Can You Explain the Gospel?

There are many questions we have to answer each day: what will I wear to work or school? What’s for breakfast? Lunch? And dinner? What project should I tackle first? How will I respond to this e-mail?  How will I accomplish this task? What will I say to this co-worker? How will I help this customer, client, or student? How am I going to pass this exam when I didn’t study?

There are many questions to answer each day.

But what if someone were to ask you today for a definition of the gospel, how would you respond? What is the gospel? How do you put it into words? The answer to this question is of vast importance. The gospel is the central message of the Christian faith and is something that all Christians should know by heart. So what is the gospel?

The short answer: The good news of Jesus’ life, death, and resurrection on behalf of sinners (1 Corinthians 15:1-4).

To answer the question more fully allow me to explain.

It is important to know that the word “gospel” means “good news.” The gospel is the good news of Jesus Christ. But before the good news becomes good news we must first know the bad news. The bad news is that all have sinned (Romans 3:23) and the penalty for that sin is death (Romans 6:23). We have sinned against an infinite God and we deserve an infinite punishment. There is nothing that we can do to fix this, no good work or righteous deed can take away the punishment we deserve (Romans 3:20; Titus 3:5). This puts us in a bad position. We have sinned, we deserve punishment, and we cannot make amends for our wrong doing.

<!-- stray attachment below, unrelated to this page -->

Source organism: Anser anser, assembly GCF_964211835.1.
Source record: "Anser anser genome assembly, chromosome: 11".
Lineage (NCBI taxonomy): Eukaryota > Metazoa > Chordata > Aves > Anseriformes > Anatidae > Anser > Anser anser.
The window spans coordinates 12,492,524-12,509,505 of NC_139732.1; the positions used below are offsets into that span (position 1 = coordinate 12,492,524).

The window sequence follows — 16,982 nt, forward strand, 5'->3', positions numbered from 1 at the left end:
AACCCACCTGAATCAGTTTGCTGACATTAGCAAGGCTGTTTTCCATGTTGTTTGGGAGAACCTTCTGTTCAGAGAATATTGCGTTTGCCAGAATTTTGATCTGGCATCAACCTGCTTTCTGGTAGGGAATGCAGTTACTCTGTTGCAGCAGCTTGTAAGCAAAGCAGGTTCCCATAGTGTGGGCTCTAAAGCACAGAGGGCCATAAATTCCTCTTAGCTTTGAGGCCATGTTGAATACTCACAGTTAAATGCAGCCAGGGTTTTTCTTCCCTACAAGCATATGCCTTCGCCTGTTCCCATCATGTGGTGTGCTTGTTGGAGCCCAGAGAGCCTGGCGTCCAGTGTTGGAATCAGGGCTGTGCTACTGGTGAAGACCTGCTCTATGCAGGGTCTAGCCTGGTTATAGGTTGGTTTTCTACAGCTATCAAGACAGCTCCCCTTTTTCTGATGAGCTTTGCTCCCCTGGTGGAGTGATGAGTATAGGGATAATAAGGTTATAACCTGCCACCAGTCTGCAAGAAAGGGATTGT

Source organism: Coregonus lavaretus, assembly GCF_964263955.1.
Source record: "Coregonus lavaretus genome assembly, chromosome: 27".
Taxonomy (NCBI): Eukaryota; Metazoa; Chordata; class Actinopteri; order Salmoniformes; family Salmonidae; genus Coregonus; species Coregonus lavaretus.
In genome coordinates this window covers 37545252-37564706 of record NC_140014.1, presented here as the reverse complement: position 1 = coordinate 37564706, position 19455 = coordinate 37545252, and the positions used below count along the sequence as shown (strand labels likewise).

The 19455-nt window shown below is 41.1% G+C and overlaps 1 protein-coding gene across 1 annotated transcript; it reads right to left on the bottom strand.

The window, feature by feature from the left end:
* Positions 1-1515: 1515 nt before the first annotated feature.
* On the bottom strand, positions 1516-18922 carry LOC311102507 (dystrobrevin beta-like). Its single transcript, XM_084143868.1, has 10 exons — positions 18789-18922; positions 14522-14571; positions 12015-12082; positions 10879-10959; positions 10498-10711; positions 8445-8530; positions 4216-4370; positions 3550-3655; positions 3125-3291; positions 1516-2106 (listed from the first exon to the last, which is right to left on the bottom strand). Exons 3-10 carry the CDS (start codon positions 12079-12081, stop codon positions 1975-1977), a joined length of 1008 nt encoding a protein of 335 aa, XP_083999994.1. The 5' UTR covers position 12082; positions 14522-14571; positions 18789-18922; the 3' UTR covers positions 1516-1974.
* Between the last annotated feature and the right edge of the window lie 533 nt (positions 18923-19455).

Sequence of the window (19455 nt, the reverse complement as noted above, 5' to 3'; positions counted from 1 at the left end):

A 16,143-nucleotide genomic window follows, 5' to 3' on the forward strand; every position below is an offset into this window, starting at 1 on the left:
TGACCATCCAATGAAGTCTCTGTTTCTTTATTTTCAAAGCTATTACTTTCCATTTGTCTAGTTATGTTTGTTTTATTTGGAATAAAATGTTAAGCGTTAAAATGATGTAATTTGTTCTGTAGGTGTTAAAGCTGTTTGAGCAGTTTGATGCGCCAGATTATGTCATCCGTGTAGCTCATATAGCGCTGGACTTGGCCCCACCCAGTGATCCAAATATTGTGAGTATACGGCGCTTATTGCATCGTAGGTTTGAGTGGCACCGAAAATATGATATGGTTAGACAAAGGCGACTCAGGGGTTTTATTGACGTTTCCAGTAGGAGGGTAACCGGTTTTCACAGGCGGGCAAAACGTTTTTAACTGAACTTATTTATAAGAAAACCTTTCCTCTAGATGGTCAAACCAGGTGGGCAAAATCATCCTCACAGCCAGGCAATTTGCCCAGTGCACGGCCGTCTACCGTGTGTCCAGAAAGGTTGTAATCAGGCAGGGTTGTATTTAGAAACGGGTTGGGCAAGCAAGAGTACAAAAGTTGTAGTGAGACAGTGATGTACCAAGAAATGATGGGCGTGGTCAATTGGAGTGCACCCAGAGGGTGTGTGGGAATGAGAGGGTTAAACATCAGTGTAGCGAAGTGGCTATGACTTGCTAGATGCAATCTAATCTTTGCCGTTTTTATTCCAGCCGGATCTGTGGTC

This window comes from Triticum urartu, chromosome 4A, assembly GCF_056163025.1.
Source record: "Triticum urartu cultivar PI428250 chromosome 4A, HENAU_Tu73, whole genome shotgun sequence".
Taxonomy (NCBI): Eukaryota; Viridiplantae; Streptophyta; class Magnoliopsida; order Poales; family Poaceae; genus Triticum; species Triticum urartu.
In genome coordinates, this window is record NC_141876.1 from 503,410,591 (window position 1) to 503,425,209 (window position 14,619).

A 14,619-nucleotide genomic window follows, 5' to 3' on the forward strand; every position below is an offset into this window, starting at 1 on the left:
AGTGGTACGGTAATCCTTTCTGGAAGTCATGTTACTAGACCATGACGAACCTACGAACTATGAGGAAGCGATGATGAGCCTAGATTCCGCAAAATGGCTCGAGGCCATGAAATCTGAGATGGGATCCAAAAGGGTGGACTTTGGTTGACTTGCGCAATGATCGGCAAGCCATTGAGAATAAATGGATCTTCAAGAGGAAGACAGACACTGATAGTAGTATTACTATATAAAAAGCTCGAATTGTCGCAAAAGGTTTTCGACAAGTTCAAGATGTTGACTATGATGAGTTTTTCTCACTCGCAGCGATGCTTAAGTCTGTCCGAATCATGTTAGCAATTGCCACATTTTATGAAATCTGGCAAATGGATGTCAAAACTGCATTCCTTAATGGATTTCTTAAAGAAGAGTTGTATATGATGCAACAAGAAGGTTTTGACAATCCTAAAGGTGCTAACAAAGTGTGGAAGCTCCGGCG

But the good news of the gospel is that God sent His Son Jesus into the world (1 John 4:10) to live the life that we were supposed to live but failed (1 Peter 2:22), and to die the death that we deserved in our place (Romans 5:8). Then three days later He rose victoriously from the grave defeating sin and death (1 Corinthians 15). He then ascended into heaven (Acts 1:9-11) where He rules and reigns at the right hand of the Father (Ephesians 1:20-23) and will one day return to judge the living and the dead (John 5:27-29).

And now all those who by grace turn from their sin and put their faith (Ephesians 2:8-9) in Jesus’ redemptive work will escape from that judgement, be forgiven of all their sin (Colossians 2:13-14), and will live for all of eternity with God (John 3:16). That is the gospel! That is the good news that we are to cherish each day. That is the good news that we are to share with this lost world.

The gospel is not only good news, it’s the best news! Let us never forget what God in His mercy has done for sinners like us.  Let your heart rest and rejoice in the graciousness of God.

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Philemon Part 4: Confident in Grace